Let’s Build a New Way to Get Kids with Hearing Loss Reading on Grade Level
Kenney Moore, director of the Division of State Schools for the Georgia Department of Education, took the stage at the Innovation Forum donning a hard hat. He said it’s a symbol of the hard work that lies ahead, and that everyone who works alongside him has one just like it.
“The hard hat is a constant reminder of the focus we have for helping our deaf students in the state of Georgia,” said Moore, who supervises the three state schools for deaf and blind students, supervises Georgia PINES, one of Georgia’s early intervention programs, and serves as co-chair of the Georgia Pathway to Language and Literacy project.
According to Moore, Georgia Pathway project leaders are focused on getting all children with hearing loss reading on grade level by the end of third grade, regardless of how they communicate. That involves creating a brand new way to go about this—which first requires some demolition.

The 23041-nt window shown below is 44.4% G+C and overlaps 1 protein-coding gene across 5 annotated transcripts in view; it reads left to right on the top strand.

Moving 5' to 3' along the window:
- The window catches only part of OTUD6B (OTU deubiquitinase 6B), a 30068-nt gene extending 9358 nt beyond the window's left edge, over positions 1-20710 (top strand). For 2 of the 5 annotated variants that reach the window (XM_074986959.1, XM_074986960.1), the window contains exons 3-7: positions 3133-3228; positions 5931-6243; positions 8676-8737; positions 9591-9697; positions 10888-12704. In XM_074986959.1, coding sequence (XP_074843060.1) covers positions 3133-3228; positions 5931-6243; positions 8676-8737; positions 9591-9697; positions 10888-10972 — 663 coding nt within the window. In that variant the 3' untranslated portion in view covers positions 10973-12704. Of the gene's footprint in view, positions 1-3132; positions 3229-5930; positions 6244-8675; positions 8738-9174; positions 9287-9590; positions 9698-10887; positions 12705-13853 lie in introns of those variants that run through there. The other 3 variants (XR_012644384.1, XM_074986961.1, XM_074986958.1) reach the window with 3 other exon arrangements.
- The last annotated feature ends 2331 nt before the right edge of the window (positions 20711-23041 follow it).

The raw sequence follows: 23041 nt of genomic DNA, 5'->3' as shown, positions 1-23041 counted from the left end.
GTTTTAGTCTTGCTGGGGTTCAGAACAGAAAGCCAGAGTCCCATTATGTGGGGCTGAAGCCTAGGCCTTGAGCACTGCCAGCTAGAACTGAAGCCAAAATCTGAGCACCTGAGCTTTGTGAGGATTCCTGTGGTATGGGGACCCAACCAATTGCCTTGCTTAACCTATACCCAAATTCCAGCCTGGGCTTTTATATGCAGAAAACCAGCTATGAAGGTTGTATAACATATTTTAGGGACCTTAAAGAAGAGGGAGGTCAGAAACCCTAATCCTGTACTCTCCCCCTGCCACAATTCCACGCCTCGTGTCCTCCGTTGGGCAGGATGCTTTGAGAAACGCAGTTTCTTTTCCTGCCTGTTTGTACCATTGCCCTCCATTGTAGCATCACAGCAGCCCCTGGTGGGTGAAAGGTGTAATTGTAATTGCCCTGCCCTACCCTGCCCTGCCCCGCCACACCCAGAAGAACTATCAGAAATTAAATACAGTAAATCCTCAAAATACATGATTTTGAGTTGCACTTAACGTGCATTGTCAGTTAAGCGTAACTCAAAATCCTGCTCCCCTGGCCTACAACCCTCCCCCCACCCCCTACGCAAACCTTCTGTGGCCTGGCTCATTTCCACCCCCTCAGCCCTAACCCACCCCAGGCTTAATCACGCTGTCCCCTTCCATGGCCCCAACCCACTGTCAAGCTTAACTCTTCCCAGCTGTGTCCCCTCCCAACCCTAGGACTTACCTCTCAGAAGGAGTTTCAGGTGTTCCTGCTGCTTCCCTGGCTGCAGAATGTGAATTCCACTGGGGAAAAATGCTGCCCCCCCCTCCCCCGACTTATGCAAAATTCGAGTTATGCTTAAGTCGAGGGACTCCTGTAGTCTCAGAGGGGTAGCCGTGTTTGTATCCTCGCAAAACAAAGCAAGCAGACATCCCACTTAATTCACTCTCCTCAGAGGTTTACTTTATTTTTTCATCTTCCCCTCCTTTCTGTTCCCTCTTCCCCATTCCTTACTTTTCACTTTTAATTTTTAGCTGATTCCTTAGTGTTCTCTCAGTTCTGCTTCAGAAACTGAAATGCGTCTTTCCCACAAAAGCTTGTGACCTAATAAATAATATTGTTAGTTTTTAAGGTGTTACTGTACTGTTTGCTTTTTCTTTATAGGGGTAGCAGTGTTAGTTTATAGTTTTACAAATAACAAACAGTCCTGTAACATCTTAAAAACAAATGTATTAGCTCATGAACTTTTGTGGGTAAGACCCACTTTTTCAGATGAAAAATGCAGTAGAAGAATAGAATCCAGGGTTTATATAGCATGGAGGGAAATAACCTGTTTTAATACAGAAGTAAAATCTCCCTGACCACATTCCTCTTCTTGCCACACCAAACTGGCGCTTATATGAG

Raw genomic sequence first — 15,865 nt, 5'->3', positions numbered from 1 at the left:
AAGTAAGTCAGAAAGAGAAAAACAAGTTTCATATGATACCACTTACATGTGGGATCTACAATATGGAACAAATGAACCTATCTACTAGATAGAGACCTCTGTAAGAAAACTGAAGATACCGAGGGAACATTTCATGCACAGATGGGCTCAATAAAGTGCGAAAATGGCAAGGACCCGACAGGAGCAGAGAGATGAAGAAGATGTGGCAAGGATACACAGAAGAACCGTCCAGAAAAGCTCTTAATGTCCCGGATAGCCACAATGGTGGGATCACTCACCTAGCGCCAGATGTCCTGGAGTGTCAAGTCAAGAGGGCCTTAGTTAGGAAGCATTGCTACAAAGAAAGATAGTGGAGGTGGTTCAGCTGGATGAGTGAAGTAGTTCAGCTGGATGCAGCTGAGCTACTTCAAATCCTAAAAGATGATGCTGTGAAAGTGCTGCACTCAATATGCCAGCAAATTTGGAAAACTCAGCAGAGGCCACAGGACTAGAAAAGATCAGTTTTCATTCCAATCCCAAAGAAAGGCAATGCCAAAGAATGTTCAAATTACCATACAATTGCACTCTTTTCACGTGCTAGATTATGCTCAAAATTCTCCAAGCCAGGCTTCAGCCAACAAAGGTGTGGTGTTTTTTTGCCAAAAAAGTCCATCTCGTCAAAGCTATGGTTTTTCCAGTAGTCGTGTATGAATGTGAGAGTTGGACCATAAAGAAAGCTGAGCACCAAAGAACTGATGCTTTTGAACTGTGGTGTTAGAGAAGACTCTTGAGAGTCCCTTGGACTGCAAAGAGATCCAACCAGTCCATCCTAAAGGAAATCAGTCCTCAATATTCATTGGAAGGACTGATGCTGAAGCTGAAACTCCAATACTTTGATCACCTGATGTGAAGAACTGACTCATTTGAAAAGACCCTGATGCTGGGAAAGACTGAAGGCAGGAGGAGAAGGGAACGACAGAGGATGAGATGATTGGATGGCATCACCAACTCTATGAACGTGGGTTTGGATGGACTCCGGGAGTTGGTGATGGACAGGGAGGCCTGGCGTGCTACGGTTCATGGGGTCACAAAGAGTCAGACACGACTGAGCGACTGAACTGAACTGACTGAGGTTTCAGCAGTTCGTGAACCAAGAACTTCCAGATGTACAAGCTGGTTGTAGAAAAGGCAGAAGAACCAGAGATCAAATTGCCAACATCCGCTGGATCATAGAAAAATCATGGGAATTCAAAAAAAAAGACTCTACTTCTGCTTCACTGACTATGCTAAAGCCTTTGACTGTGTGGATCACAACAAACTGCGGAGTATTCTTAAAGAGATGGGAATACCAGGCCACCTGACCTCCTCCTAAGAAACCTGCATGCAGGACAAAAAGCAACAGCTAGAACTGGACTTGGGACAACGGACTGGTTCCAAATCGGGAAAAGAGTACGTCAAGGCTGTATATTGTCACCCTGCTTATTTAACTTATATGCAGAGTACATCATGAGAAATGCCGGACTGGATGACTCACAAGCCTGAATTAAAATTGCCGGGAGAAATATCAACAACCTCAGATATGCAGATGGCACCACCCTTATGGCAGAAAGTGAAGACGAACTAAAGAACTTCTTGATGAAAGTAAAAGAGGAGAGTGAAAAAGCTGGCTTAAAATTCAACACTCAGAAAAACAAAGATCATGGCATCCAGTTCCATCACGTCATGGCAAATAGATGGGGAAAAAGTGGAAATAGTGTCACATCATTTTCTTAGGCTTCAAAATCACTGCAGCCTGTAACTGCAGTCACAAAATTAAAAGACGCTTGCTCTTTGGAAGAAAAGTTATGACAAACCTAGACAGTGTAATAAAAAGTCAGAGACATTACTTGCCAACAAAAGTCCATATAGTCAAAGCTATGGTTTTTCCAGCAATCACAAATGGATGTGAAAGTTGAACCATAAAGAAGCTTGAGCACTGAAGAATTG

“Sometimes when you’re building things, you have to tear down things,” Moore explained. “With Georgia Pathway, we tear down any barriers that stand in our way to promote literacy and language development for our children.”
Getting two groups that previously worked separately to work together on the same issue is an example of how Georgia Pathway is developing a plan to get results. Moore said he works primarily on the American Sign Language side of communication modality, while the Atlanta Speech School is on the listening and spoken language side. Typically, across the country, these two sides never meet. They never sit down at the same table to help our children.
“We’ve torn down that barrier in the state of Georgia.”
Find out how, and learn about a set of essential, non-negotiable transactions that have to take place from birth to age 8 to get children with hearing loss reading on grade level by the end of third grade.